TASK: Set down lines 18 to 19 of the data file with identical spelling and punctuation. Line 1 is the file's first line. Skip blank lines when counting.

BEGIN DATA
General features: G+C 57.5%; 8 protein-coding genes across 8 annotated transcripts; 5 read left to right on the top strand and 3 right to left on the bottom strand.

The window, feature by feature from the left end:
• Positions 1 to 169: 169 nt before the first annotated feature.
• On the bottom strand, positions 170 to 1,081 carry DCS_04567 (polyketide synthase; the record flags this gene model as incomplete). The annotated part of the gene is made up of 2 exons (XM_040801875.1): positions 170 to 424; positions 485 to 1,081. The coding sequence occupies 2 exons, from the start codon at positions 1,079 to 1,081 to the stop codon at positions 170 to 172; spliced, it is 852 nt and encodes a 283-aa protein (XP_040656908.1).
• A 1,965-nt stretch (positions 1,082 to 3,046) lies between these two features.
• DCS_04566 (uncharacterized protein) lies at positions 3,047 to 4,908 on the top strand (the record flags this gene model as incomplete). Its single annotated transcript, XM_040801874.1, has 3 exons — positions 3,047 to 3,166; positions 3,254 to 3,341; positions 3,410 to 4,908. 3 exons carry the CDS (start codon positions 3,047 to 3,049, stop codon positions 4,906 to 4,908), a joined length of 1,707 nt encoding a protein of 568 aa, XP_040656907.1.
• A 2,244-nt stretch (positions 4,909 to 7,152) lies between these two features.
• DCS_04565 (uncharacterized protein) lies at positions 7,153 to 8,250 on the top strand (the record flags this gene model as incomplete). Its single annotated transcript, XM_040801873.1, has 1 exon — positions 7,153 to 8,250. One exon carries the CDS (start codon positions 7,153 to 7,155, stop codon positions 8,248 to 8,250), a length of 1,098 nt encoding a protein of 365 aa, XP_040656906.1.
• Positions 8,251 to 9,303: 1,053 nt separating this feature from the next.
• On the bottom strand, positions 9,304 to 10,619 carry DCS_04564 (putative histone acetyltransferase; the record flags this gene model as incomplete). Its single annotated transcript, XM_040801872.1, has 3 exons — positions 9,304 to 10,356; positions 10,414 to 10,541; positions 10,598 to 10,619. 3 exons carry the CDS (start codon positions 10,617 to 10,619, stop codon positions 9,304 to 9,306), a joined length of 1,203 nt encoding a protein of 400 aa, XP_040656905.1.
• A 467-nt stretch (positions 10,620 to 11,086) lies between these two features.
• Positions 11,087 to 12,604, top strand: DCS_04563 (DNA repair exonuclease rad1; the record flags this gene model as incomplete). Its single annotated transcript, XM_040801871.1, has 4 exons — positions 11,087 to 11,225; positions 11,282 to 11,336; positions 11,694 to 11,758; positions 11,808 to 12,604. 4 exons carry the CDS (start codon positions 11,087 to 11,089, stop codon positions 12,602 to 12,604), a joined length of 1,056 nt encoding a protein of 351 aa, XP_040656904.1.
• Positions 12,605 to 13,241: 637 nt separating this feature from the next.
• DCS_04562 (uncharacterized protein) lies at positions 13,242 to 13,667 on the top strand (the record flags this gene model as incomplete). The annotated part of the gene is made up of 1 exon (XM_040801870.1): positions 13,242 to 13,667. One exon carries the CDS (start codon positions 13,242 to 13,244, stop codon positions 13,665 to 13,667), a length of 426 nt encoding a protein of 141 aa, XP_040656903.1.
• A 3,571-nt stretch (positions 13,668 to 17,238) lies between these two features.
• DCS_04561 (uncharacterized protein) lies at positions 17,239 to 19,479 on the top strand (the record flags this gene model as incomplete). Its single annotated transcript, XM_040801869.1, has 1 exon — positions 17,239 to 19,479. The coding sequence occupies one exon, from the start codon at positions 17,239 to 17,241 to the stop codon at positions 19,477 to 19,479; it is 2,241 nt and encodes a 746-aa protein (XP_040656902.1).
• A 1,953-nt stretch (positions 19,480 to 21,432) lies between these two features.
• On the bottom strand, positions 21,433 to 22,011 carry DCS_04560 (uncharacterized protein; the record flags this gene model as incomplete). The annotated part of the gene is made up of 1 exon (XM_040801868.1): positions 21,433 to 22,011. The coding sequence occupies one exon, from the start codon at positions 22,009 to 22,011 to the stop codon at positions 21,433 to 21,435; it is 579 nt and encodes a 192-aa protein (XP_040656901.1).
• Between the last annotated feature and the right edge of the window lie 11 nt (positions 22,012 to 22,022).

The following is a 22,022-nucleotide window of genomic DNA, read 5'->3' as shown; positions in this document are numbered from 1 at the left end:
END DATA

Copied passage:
• On the bottom strand, positions 21,433 to 22,011 carry DCS_04560 (uncharacterized protein; the record flags this gene model as incomplete). The annotated part of the gene is made up of 1 exon (XM_040801868.1): positions 21,433 to 22,011. The coding sequence occupies one exon, from the start codon at positions 22,009 to 22,011 to the stop codon at positions 21,433 to 21,435; it is 579 nt and encodes a 192-aa protein (XP_040656901.1).
• Between the last annotated feature and the right edge of the window lie 11 nt (positions 22,012 to 22,022).